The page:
5. Be persistent.
Keep asking questions and provide lots of information and ideas. Don’t worry too much about being a nag because you are the only one thinking constantly about the library’s design. The more you remind the people in charge of your vision the more likely they will remember it.
6. Be available.
If you want to be consulted about decisions or alerted when furniture arrives and shelving is installed, make sure you are easy to reach. Over the summer, give your cell phone number to the architect, furniture designer, and anyone else who might need to ask you questions. When decisions are made without you, often mistakes happen that you have to live with in the end. Let everyone know that you are willing and want to visit the building site or review furniture orders. A lot of times I would not have been consulted if I didn’t insist on being involved. Don’t assume you will be asked your opinion; instead offer it at every opportunity.
7. Follow up.
When things don’t arrive in your library like you expected them (or at all), don’t just assume they got nixed from the budget. Ask where your equipment is, when your fiction shelving will be arriving, and why the lighting in your fiction section is inadequate (yes, all of these things happened to me). Again, be an advocate for what the library of the future needs.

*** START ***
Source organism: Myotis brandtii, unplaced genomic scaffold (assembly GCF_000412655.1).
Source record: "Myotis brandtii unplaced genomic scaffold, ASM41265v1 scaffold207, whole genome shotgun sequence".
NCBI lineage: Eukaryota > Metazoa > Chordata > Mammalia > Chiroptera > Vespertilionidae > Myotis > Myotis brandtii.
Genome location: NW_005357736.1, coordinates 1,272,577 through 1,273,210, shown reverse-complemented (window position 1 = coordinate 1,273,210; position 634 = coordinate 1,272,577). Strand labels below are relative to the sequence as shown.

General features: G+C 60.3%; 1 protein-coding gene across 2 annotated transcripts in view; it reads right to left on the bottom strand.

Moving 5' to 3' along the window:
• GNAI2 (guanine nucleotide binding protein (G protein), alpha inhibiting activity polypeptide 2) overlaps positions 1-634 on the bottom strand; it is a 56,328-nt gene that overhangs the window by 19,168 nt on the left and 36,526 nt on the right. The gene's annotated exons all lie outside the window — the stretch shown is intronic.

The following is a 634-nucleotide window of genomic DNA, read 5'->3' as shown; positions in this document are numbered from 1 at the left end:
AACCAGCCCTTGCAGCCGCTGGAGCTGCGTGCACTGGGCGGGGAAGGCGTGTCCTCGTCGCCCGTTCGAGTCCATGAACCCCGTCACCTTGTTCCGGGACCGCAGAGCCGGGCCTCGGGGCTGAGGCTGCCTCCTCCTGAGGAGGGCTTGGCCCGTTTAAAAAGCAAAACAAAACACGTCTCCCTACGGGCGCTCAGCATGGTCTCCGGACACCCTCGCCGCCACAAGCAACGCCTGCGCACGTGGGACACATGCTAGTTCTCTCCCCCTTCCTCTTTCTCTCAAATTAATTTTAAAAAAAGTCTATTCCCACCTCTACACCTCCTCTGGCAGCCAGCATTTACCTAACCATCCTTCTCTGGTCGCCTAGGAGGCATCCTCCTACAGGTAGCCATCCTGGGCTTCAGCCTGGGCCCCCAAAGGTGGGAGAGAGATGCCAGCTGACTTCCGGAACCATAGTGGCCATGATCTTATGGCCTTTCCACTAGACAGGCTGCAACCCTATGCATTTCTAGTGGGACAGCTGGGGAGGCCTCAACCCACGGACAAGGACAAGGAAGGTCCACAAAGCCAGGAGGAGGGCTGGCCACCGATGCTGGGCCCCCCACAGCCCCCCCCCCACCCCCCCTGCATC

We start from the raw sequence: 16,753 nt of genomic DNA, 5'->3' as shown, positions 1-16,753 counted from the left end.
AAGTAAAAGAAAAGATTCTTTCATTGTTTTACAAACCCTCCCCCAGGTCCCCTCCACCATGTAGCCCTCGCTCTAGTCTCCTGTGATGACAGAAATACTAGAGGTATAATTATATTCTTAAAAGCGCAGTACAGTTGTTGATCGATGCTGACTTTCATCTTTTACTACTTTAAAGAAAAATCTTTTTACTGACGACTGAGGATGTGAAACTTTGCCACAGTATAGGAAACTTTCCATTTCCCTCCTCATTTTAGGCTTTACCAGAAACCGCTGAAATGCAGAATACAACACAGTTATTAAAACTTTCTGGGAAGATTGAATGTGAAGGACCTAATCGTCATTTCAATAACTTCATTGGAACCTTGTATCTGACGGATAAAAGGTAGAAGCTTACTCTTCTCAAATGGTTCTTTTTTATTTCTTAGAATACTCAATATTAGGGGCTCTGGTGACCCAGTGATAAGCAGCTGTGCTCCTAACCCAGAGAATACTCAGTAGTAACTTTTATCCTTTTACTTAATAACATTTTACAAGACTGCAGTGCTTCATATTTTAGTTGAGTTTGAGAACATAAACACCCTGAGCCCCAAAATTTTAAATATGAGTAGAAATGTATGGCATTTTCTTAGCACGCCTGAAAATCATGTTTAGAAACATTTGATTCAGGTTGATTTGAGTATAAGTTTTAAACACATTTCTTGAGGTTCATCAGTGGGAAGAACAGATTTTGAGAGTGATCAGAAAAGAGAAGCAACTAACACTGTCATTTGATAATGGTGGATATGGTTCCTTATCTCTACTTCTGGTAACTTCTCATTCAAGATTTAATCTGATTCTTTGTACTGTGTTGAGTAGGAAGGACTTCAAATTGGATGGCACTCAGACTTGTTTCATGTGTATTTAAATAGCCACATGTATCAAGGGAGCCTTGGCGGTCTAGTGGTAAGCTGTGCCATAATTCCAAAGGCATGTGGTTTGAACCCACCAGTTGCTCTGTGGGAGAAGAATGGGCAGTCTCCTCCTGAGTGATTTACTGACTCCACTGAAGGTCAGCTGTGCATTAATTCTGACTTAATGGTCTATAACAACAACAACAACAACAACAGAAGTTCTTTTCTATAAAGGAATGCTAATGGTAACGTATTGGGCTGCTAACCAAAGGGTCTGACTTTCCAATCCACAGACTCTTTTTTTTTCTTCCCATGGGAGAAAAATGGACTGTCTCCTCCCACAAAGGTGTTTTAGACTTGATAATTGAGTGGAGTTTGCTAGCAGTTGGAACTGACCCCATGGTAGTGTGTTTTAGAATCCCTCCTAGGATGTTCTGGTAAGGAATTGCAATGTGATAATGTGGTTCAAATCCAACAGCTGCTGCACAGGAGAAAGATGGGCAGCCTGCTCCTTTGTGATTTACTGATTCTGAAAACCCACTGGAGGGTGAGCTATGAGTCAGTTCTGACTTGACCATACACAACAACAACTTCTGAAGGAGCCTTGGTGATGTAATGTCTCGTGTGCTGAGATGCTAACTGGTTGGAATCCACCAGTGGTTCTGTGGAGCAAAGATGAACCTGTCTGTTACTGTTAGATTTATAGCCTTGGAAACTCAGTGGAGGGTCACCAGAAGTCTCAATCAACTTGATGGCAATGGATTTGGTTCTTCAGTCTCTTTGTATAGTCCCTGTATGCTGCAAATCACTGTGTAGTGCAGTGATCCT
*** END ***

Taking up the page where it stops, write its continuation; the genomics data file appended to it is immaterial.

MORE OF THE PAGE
8. Expect mistakes and document everything.
A couple of weeks before the first day of school, I got an email from my principal telling me that the bookshelves had finally arrived (albeit a month later than expected). I eagerly rushed to the library to see the new space with the shelving and was horrified by what I discovered. Four large free-standing shelving units were one shelf lower than planned. This would reduce the shelf space for the collection by approximately two thousand volumes. I had already weeded the collection by half before the move, so reducing further would be exceptionally challenging and be a disservice to the students and teachers. Gulp. Thankfully I had all of the email communication to prove that we had indeed agreed upon taller shelves and the situation was eventually (months later) rectified.